Chinese drywall nightmare finally over for coast family

JACKSON COUNTY, MS (WLOX) - After more than four years, the Taylor family of Jackson County is back home, and their Chinese drywall nightmare is finally over.

"We live in a hour we can finally be proud of now," Jason Taylor said. "The last few years have been kind of iffy."

When WLOX News visited the home three months ago, the house was gutted. The German manufacturer of the drywall, Kanuf, paid to fix the home under a pilot program.

Amanda Taylor remembered how the drywall affected her family.

"It's stressful not knowing where or why their headaches are occurring so much, why they had asthma problems, doctors' appointments," Taylor said. "Our ACs were going out trying to keep everybody cool, keep our power bill down, it was very stressful. I'm really glad it's over."

The children are glad it's over too. Jacob Taylor is one of them.

"The TV near the chimney, and the couches over there, and everything is just perfect, and I like it that way."

Earlier this year, it was far from perfect Jason Taylor explained.

"As a father, it's my job to keep your family safe, keep them happy, keep your kids happy, keep Mama happy, and it was out of my control. There was nothing I could do," Taylor said.  "I was absolutely helpless."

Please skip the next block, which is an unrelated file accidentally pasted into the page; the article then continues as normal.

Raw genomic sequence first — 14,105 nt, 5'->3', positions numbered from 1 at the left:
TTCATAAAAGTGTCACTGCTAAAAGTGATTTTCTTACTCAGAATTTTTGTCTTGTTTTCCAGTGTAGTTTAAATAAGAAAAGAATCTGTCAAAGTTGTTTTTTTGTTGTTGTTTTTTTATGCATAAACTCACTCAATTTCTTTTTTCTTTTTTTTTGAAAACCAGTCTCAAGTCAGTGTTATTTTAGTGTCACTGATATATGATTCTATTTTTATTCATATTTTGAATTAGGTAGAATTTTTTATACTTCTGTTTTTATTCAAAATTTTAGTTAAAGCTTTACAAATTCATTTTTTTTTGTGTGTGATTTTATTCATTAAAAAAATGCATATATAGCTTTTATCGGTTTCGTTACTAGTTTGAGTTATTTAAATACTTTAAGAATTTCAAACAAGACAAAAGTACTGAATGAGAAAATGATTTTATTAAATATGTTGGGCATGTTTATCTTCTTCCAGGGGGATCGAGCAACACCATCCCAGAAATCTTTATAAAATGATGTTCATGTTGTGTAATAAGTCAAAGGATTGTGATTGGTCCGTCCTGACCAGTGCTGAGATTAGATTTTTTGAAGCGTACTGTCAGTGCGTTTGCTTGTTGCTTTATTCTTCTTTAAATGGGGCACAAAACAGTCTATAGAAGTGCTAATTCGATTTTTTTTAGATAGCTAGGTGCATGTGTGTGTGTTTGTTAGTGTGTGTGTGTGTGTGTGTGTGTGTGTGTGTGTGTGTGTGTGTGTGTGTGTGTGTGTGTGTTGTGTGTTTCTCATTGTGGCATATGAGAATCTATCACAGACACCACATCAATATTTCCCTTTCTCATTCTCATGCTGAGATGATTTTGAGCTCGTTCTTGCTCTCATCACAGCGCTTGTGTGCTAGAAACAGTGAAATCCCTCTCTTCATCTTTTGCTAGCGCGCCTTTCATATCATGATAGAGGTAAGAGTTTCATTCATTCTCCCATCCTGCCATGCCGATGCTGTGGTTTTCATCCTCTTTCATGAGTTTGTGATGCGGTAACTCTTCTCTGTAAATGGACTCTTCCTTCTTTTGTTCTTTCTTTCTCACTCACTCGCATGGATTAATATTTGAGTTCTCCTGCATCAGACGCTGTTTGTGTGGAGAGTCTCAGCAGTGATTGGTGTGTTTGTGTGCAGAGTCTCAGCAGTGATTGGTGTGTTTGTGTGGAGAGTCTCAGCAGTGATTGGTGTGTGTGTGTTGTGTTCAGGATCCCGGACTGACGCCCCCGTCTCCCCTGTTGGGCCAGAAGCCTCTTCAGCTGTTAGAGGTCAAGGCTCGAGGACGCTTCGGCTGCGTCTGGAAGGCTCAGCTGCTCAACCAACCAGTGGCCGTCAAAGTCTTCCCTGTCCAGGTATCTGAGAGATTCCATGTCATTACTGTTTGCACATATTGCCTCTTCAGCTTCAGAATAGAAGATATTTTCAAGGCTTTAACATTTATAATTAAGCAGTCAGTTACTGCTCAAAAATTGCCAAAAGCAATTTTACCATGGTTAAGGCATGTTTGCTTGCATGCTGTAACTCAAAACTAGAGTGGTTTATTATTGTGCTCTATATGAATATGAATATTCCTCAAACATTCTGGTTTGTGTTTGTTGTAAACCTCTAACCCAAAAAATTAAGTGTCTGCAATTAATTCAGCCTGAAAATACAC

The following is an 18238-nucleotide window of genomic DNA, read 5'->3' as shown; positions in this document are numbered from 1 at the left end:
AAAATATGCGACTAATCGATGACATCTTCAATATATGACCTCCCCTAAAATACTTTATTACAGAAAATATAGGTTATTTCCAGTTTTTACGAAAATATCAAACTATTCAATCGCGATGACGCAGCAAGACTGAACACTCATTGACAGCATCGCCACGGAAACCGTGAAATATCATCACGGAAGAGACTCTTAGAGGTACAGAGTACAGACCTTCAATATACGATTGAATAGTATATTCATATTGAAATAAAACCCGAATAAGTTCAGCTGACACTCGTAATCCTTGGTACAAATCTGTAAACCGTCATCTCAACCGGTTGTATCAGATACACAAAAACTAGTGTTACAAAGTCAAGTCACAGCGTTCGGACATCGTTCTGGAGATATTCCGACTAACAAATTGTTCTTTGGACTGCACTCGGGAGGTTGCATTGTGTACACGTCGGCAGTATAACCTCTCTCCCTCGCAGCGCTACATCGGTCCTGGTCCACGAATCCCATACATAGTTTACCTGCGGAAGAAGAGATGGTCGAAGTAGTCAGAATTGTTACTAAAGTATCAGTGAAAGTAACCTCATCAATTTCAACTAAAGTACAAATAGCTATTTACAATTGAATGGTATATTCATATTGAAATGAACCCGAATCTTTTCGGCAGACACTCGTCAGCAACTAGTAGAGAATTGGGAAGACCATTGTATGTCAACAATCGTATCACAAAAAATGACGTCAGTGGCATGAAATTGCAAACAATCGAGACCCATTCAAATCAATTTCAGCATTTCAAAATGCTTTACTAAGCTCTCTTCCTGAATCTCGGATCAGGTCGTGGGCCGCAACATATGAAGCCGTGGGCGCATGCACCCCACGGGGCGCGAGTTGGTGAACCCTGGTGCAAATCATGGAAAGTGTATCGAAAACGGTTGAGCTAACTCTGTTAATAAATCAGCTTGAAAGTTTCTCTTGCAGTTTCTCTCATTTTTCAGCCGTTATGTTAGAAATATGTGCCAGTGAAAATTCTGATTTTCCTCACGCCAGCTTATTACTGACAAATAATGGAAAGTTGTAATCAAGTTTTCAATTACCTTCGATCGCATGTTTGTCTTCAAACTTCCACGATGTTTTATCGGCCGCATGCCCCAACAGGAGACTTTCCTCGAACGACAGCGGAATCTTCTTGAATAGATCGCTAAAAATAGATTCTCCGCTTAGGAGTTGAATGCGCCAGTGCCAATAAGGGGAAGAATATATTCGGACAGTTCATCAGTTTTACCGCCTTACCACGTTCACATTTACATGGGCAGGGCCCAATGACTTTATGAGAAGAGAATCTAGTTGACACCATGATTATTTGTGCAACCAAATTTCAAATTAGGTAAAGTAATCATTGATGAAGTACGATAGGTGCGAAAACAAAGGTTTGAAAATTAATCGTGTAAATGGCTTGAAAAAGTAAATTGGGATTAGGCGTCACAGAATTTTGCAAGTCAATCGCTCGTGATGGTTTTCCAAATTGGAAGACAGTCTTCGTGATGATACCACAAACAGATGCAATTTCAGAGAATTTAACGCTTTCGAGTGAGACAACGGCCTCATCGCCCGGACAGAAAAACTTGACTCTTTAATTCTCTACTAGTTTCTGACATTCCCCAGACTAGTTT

While the Taylors are finally back home and living a comfortable life once again, there are hundreds in the South and across the country still living the Chinese drywall nightmare. And that is very frustrating for the attorney Steve Mullins, who is working in the pilot program.

"Here we are, almost a year out from its announcement, and we're getting two or three done a month," Mullins said. "And unless they can get a mechanism to get 30 or 40 done at least, if not hundreds done a month, it's going to fail. It's just too slow."

For Amanda Taylor, relief, while slow, is finally here.

"It's fantastic. It's like a new beginning. That's a good work for it, a new beginning," Taylor said.  "It feels good and I want to stay here now, and I didn't want to do that before."

The pilot program, funded by Knauf, has no set limits. Each house is repaired, no matter the cost. The Taylors estimate the cost to fix their home was about $150,000.

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